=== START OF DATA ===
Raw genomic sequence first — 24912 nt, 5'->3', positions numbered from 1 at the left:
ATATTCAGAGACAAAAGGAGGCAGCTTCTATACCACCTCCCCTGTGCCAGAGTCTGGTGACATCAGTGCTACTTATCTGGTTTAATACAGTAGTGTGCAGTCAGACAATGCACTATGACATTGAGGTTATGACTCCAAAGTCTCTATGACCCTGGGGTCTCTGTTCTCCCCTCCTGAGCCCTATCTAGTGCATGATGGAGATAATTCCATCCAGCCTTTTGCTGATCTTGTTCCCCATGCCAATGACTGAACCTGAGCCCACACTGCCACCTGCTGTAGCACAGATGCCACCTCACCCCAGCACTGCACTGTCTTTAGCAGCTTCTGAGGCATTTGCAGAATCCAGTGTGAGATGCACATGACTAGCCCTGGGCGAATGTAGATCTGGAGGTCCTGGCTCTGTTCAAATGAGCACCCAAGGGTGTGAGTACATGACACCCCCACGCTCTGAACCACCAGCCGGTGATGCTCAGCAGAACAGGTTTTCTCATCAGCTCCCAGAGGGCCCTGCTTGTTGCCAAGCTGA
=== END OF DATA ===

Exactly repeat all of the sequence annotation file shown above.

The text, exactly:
Raw genomic sequence first — 24912 nt, 5'->3', positions numbered from 1 at the left:
ATATTCAGAGACAAAAGGAGGCAGCTTCTATACCACCTCCCCTGTGCCAGAGTCTGGTGACATCAGTGCTACTTATCTGGTTTAATACAGTAGTGTGCAGTCAGACAATGCACTATGACATTGAGGTTATGACTCCAAAGTCTCTATGACCCTGGGGTCTCTGTTCTCCCCTCCTGAGCCCTATCTAGTGCATGATGGAGATAATTCCATCCAGCCTTTTGCTGATCTTGTTCCCCATGCCAATGACTGAACCTGAGCCCACACTGCCACCTGCTGTAGCACAGATGCCACCTCACCCCAGCACTGCACTGTCTTTAGCAGCTTCTGAGGCATTTGCAGAATCCAGTGTGAGATGCACATGACTAGCCCTGGGCGAATGTAGATCTGGAGGTCCTGGCTCTGTTCAAATGAGCACCCAAGGGTGTGAGTACATGACACCCCCACGCTCTGAACCACCAGCCGGTGATGCTCAGCAGAACAGGTTTTCTCATCAGCTCCCAGAGGGCCCTGCTTGTTGCCAAGCTGA